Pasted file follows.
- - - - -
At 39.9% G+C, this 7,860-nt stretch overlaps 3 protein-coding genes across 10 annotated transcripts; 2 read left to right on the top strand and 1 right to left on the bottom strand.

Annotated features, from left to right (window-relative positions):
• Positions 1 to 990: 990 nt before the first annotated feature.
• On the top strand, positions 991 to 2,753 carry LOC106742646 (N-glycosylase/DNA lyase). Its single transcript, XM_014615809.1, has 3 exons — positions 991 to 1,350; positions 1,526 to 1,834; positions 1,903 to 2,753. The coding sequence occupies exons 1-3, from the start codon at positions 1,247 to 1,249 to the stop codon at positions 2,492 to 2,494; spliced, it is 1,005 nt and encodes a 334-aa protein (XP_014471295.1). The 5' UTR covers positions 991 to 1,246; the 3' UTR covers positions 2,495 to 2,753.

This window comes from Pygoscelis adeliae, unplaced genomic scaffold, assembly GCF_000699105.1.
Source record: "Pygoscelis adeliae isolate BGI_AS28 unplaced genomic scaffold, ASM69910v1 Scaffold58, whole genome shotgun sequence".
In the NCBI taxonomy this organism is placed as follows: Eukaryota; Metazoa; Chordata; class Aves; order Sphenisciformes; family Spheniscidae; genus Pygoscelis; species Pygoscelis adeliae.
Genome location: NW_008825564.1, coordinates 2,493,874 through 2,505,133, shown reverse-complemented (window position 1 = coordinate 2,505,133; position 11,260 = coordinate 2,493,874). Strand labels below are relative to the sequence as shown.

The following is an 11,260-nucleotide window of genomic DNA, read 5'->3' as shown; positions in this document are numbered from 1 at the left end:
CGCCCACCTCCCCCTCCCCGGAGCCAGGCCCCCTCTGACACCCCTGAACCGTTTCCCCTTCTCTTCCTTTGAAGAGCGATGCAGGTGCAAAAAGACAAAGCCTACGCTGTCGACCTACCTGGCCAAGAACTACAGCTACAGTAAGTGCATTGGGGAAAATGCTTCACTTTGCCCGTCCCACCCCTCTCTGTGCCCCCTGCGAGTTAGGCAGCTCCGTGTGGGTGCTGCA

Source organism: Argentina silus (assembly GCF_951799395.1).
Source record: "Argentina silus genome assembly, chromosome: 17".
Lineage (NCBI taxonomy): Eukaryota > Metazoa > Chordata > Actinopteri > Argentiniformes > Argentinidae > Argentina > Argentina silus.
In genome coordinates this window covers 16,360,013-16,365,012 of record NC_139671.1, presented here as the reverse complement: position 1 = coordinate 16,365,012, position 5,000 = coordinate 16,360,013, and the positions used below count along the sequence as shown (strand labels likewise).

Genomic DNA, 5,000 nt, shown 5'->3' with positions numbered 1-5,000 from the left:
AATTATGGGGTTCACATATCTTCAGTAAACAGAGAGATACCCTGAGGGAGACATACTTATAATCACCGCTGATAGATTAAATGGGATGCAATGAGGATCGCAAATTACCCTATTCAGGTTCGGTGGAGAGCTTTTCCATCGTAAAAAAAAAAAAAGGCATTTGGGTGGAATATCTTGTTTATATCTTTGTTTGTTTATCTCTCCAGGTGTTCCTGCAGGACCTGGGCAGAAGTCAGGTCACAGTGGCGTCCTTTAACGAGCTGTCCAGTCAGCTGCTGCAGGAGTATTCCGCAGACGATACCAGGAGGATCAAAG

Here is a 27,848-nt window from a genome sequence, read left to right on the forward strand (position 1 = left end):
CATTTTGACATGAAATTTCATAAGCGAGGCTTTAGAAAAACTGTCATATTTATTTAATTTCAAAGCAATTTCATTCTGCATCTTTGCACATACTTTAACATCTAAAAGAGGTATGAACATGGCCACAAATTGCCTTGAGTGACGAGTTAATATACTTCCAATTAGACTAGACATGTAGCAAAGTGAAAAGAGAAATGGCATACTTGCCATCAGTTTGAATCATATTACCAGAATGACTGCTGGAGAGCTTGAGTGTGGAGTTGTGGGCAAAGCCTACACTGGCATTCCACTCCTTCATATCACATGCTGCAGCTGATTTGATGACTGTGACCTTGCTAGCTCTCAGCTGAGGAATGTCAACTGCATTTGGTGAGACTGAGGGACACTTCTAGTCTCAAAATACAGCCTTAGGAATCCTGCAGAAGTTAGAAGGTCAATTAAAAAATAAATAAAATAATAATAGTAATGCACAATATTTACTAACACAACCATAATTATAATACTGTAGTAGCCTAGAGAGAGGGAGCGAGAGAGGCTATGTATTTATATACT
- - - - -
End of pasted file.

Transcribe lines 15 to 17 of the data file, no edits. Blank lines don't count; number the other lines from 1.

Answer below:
Genomic DNA, 5,000 nt, shown 5'->3' with positions numbered 1-5,000 from the left:
AATTATGGGGTTCACATATCTTCAGTAAACAGAGAGATACCCTGAGGGAGACATACTTATAATCACCGCTGATAGATTAAATGGGATGCAATGAGGATCGCAAATTACCCTATTCAGGTTCGGTGGAGAGCTTTTCCATCGTAAAAAAAAAAAAAGGCATTTGGGTGGAATATCTTGTTTATATCTTTGTTTGTTTATCTCTCCAGGTGTTCCTGCAGGACCTGGGCAGAAGTCAGGTCACAGTGGCGTCCTTTAACGAGCTGTCCAGTCAGCTGCTGCAGGAGTATTCCGCAGACGATACCAGGAGGATCAAAG

Here is a 27,848-nt window from a genome sequence, read left to right on the forward strand (position 1 = left end):